Selling 50/50 tickets at the second annual Rooftop Ceilidh at Bobby’s Place was no problem for Laura Jaworski.
© Times-Herald photo by Lisa Goudy
Local Celtic band Desperate for Haggis kicks off the entertainment at the second annual Rooftop Ceilidh at Bobby's Place on the night of July 19, 2014.
“We like music and being outside and if we can sell 50/50 tickets and give money to our Strong Kids Foundation, we’re all over that,” said Jaworski, membership services supervisor with the Moose Jaw YMCA.
The event at Bobby’s Place featured live music on the rooftop on Saturday night and a full crowd. Proceeds from the event went to the local YMCA. Jaworski said the Strong Kids program would benefit from the event. The program helps families needing financial assistance to have free memberships, to sponsor kids for childcare and access to summer day camps.
“Obviously we try and make as much money as possible because the more we raise, the more we can help out,” she said. “People always like to donate to the YMCA.”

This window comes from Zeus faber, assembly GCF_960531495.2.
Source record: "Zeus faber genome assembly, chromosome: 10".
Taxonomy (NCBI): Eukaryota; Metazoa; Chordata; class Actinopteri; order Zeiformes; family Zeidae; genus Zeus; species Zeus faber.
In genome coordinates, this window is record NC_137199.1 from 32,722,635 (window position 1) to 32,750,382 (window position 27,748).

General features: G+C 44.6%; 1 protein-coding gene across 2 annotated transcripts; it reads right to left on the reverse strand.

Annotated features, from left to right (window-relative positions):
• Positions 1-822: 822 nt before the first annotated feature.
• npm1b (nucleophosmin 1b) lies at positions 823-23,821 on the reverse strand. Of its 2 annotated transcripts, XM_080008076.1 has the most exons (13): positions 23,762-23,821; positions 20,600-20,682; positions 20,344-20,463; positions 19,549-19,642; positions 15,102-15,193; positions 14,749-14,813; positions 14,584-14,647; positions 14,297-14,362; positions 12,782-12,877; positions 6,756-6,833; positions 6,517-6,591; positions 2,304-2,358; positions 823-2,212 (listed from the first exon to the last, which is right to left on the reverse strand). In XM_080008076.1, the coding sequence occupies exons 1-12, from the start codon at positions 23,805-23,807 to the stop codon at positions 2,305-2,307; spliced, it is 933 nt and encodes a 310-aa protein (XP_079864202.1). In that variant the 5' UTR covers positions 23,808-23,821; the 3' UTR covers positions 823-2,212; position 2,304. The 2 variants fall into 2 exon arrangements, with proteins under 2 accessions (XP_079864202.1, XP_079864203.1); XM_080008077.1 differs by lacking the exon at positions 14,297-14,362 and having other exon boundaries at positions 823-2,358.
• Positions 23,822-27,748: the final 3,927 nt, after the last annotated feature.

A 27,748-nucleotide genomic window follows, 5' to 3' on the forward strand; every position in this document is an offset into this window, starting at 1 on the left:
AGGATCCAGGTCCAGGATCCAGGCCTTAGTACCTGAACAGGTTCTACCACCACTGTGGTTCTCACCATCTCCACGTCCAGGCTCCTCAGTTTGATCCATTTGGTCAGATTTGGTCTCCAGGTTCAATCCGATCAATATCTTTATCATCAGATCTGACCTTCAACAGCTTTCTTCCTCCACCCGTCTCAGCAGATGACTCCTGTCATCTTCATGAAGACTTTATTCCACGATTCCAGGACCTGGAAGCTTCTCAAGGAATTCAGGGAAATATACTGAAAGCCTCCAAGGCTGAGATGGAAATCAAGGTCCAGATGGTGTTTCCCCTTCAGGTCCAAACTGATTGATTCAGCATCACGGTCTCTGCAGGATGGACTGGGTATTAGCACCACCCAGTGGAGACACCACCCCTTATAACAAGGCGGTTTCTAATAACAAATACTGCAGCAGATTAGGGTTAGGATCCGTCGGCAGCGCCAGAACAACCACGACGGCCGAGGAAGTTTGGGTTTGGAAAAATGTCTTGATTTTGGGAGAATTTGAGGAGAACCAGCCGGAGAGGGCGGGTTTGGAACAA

The goal for the program is $150,000 per year. Jaworski was first asked to volunteer for the event after holidays.
“I came back and they were like, ‘Laura, do you want to volunteer?’ I said, ‘Sure, what’s it for?’ said Jaworski. “It’s a beautiful night for it.”
Kevin Haakenson, owner of Bobby’s Place, said last year’s event raised money for cystic fibrosis, but this year he decided to keep it local.
“The first one was just to try and get the feel of it and now we want to do local charities from now on. We might as well keep the money local since everybody who’s coming out to support us is local to begin with,” he said.
“We do a lot with the Y. They support us over the years.”
The inaugural event raised $1,500 and this year was expected to generate even more because of the 50/50s and other giveaways. The maximum number of tickets sold was 300 and 200 were sold in advance.
Next year’s charity might be the Moose Jaw Transition House or the Moose Jaw Humane Society or another organization in the city.
Robert Haakenson, manager of Bobby’s Place, added that events like those are “worth doing.
“Too often you hear people say there’s nothing to do. So we give them something to do with this event,” he said. “You’ve got to keep these things happening if you want your youth to stick around or else they’re going to places that offer them.”
Robert added the weather turned out perfectly.
“We lucked out two years in a row, no rain,” he said. “It’s time I try and have a back-up plan for next year. I don’t know what I would’ve done this year.”
Follow Lisa Goudy on Twitter @lisagoudy.